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International Journal of Distributed Sensor Networks

Volume 2012 (2012), Article ID 793194, 9 pages

http://dx.doi.org/10.1155/2012/793194

## On Optimal Antijamming Strategies in Sensor Networks

^{1}Department of Computer Science and Engineering, Shanghai Jiao Tong University, Shanghai 200240, China^{2}Shanghai Key Lab of Scalable Computing and Systems, Shanghai Jiao Tong University, Shanghai 200240, China

Received 28 October 2011; Accepted 6 February 2012

Academic Editor: Zhen Jiang

Copyright © 2012 Yanmin Zhu and Yuan Jiang. This is an open access article distributed under the Creative Commons Attribution License, which permits unrestricted use, distribution, and reproduction in any medium, provided the original work is properly cited.

#### Abstract

Physical layer radio jamming is a serious security threat to a wireless sensor network since the network relies on open wireless radio channels. A radio jammer is typically strategic and chooses its jamming strategy in response to the possible defense strategy taken by the sensor network. In this paper we model the interaction between the sensor network and the attacker as a noncooperative nonzero-sum static game. In such a game, the sensor network has a set of strategies of controlling its probability of wireless channel access and the attacker manipulates its jamming by controlling its jamming probability after sensing a transmission activity. We propose an algorithm for computing the optimal strategies for jamming attack and network defense. A critical issue is that there may exist a number of possible strategy profiles of Nash equilibria. To address this issue, we further propose to choose realistic Nash equilibria by applying the Pareto dominance and risk dominance. Our numerical results demonstrate that the strategies chosen by the Pareto dominance and risk dominance achieve the expected performance. Our results presented in the paper provide valuable defense guidance for wireless sensor networks against jamming attacks.

#### 1. Introduction

Wireless sensor networks are vulnerable to malicious attacks [1, 2]. Several reasons account for this. First, sensor networks are typically deployed in remote regions and remain unattended. On the one hand, sensor nodes may be physically captured, and the program and data inside the node may be analyzed by a counterparty. On the other hand, malicious nodes may be inserted into sensor networks and launch various attacks such as interception, impersonation, and injection of forged data. Second, senor networks rely on wireless communication. The wireless media is open and shared among by radio transmitters and are therefore susceptible to radio interference. This leaves a sensor network more vulnerable to attacks. A number of countermeasures based on cryptography [3, 4] have been proposed for enhancing the security of sensor networks. Nevertheless, such countermeasures are only effective to those attacks which try to access data contents or inject false and misleading data.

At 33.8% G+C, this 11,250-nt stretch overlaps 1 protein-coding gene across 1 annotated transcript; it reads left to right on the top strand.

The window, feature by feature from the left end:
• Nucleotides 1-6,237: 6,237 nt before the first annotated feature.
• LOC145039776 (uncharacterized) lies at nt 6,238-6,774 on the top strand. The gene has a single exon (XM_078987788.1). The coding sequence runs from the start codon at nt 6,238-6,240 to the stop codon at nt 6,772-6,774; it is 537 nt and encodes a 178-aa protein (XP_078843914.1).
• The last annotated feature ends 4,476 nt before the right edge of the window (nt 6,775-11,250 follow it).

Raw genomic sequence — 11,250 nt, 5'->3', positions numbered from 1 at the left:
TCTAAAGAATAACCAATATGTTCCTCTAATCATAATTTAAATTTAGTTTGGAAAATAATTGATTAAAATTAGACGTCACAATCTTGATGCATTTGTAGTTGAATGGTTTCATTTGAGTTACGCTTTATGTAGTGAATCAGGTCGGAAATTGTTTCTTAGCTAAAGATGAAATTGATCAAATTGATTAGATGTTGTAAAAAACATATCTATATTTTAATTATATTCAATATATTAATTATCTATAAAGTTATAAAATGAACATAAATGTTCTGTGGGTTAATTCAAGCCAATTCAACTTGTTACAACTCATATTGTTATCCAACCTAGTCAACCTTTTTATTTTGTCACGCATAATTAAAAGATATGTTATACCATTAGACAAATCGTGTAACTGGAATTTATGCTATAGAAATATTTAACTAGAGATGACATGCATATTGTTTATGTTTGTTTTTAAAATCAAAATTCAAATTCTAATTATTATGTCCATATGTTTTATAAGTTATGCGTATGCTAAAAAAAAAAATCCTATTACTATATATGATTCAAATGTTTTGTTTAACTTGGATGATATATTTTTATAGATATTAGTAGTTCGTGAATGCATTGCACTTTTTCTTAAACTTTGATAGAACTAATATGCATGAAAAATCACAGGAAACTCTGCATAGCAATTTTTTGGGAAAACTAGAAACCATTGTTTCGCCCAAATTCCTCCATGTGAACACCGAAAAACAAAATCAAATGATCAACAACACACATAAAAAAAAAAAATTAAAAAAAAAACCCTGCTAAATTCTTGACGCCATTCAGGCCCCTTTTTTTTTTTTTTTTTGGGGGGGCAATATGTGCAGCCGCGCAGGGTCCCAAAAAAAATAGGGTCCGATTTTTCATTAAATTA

Radio jamming is one of effective attacks against wireless sensor networks [1, 5, 6]. To launch a radio jamming attack, the attacker simply transmits high-power radio signals. For a sensor network with a single channel, if the jamming signals are transmitted on the radio channel, all sensor nodes within the interface range of the jammer would suffer degraded performance of data reception. The degree of reduced performance is dependent on the distance between the jammer and the node, and the transmission power of jamming signal. For a receiver to be able to correctly receive data packets, the ratio of signal to noise and interference has to be greater than a given threshold. From the point view of the receiver, the jamming signal is a kind of interference.

Radio jamming is a kind of attack that is easy to launch but difficult to defense [5]. For radio jamming, countermeasures based on cryptography become meaningless since the effect of radio jamming which is that the ability of packet reception is reduced. As long as the jamming signal is present, all the nodes that covered by the jamming signal suffer. Spread spectrum techniques, such as direct sequence spread spectrum (DSSS) and frequency hopping spread spectrum (FHSS), are effective methods against radio jamming. However, these techniques require complicated radio hardware. It is well known that sensor nodes are resource constrained. Therefore, spread spectrum increases the hardware complexity of sensor nodes and is unsuitable for wireless sensor networks in most cases.

There are several other countermeasures for defending sensor networks against jamming attacks. Xu et al. have studied the feasibility of detecting jamming attacks in sensor networks [5]. The central idea for jamming detection is that there is likely a jamming attack when the percept signal strength is strong while the delivery ratio is low. In [6], countermeasures including channel surfing and spatial retreat are proposed for defending a sensor network against jamming attacks. It is proposed that when a jamming attack is detected, the sensor nodes can either change to another wireless channel or change their physical positions for the purpose of avoiding the jamming attack. In [1], the authors present good study on the attack and defense strategies in sensor networks.